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Responding to complaints: positive problem solving or social media landslide?

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Responding to complaints: positive problem solving or social media landslide?

Consumer_PowerYour customers have much more power over your success than either you or they realise, but the few that do have that realisation can bring you down a notch pretty quickly if they want to. Unfortunately, most businesses don’t yet understand this consumer power that has grown from social media, so let me explain it simply.

Merry Christmas, Now Get Out

I recently spoke with a client who had an employee in charge of collecting rent as a property manager. Before the holidays, this manager took inventory of tenants who were behind on rent and sent a text message to each asking for them to pay what they owed. The problem wasn’t the message, it was the language. The manager was apparently feeling confident or power-hungry on this particular day and constructed a message containing both vulgar language and a threat. The message read something like “Christmas is coming, pay your &H^%#@ rent or Santa will kick your a*** out”. Pleasant, right? The tenants thought so too, and took to social media to let everyone know about it. No big deal? That’s what another property manager thought when a tenant complained about plumbing that needed urgent fixing (the after-hours phone number provided had mistakenly been redirected to a random person in another state). The manager’s response to the owner, summed up: “What do I care if someone puts something on Facebook?” The answer is, you should care a lot – and here’s why.

 Word of Mouth on Steroids

Have you ever had an irate customer in your place of business who gets a little loud? Your first thought might be that they will drive the other customers away, and often that becomes their goal. I know I’ve had my share of experiences with irate customers getting irrational and telling other customers on our sales floor not to do business with us because we’re cheats and liars. The ironic part was that usually these customers were the ones who caused whatever problems they had to start with, but took it out on us because we couldn’t fix their stupid mistake. Even so, it really doesn’t matter when it comes to handling a situation like this. You still should do the best you can to remedy the situation, and remain calm despite how the customer acts. The irate customer who explodes in your office or sales floor can have a negative impact on sales if they dissuade one person from buying, don’t you agree? Take that same customer and let them post their complaint in detail on Facebook for perhaps thousands to read, and the potential for the post to reach millions. How detrimental could that be?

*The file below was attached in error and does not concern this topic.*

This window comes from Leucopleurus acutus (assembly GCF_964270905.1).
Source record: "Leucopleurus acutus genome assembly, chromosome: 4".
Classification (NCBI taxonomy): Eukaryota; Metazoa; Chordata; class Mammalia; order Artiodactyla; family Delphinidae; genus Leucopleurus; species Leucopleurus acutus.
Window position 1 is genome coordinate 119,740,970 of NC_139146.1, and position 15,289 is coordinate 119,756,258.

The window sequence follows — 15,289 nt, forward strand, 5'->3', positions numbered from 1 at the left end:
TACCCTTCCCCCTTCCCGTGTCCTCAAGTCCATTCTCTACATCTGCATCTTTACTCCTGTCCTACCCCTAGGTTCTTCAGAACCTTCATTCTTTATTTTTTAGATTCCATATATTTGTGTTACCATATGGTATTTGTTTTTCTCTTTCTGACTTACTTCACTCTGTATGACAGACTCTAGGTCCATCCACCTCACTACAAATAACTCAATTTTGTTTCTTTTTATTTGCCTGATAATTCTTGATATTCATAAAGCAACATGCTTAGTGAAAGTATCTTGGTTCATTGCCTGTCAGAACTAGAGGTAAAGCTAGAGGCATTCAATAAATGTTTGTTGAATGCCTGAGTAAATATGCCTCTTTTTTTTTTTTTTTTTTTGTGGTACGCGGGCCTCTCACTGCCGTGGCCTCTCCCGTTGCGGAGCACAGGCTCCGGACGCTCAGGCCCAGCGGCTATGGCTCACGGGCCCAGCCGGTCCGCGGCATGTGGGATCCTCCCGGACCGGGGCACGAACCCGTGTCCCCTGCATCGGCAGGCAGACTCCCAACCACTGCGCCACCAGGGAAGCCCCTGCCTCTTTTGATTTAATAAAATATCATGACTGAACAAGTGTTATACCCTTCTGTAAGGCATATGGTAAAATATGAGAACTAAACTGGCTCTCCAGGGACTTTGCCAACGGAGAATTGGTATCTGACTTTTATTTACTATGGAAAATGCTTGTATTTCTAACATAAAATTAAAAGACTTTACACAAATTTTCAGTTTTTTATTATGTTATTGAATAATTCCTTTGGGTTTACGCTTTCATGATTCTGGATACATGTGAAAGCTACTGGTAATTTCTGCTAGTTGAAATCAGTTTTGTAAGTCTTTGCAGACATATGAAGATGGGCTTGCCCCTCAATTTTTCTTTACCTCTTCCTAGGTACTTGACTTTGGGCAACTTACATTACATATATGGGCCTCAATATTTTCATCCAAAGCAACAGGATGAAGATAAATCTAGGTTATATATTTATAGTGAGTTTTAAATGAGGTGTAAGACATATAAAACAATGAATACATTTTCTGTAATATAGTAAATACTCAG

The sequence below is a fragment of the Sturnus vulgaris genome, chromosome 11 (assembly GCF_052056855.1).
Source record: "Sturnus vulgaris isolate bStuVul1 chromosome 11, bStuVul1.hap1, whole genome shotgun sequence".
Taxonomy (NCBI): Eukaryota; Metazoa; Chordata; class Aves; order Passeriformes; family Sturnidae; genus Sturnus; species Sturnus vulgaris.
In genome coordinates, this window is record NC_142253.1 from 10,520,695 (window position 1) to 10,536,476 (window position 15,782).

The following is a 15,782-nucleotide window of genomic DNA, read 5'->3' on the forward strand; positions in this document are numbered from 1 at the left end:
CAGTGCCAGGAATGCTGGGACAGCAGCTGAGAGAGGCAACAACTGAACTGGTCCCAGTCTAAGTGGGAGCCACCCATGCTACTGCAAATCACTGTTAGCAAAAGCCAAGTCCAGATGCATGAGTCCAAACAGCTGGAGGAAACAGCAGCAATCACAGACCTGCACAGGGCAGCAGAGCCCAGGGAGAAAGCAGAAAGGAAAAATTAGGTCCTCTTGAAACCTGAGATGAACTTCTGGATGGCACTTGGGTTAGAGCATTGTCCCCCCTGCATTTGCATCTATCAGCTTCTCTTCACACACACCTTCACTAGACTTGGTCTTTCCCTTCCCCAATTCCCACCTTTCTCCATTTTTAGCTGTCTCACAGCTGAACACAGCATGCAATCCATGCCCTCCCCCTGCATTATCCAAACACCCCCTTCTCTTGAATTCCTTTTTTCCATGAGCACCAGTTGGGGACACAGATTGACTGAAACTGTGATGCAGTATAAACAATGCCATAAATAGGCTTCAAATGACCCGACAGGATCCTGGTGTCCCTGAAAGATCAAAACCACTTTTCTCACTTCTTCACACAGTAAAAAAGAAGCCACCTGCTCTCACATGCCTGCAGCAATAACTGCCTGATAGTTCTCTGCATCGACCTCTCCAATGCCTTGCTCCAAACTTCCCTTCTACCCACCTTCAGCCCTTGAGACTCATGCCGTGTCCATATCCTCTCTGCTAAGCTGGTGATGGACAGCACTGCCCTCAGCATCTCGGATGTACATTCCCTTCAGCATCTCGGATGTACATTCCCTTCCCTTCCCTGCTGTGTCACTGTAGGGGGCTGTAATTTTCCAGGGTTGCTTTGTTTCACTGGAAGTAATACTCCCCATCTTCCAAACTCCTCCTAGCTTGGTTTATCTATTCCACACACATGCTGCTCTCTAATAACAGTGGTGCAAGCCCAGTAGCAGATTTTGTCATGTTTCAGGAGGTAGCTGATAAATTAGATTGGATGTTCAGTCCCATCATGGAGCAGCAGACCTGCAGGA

Fix It Now or Later

If a customer complains on your social media page, you must respond to it as soon as you can to avoid needing to run damage control later. The goal is to move the conversation away from the public forum as soon as possible. You want to avoid engaging in an argument online because it is impossible to control.  Never delete a customer’s complaint, no matter how tempting. If you screwed up, you must acknowledge it. The only time you can safely delete a complaint is if it is clearly a troll, or if the post violates your posting policy (I.e. Abusive language).  Respond once with an apology and a solution to the problem, then follow up personally, either by phone or email to ensure the customer is satisfied. If you respond too late or the complaint garners a lot of attention you will need to put in some extra effort to mitigate any possible long-term damage it could cause. We’re in a social world for better or worse, and for most people social media is a major influencer in purchasing decisions. If they see complaints about you online without responses or with snarky remarks, you’re missing business and don’t even know it. However, if they see concerned responses that attempt to rectify the situation, they become much more likely to give you their business. Most people are not interested in the complaint itself, but are very interested in how you react to it.

“Don’t let irate customers drag your business down on social media. Be a problem-solver for your customers and they may become your biggest fans.” 

Curtis Harrison
Curtis Harrison
With many years experience in the real estate industry and simultaneously operating various businesses from pubs and clubs to accomodation, Curtis is what you call a real socialite. Having started out using social media for his own pursuits, Curtis found himself consulting with others on the benefits of social media and how to utilise social sites. As the requests became more frequent he eventually decided to start a business helping people with social media and Real Social was born. As an individual Curtis prides himself on being a man who can make things happen.
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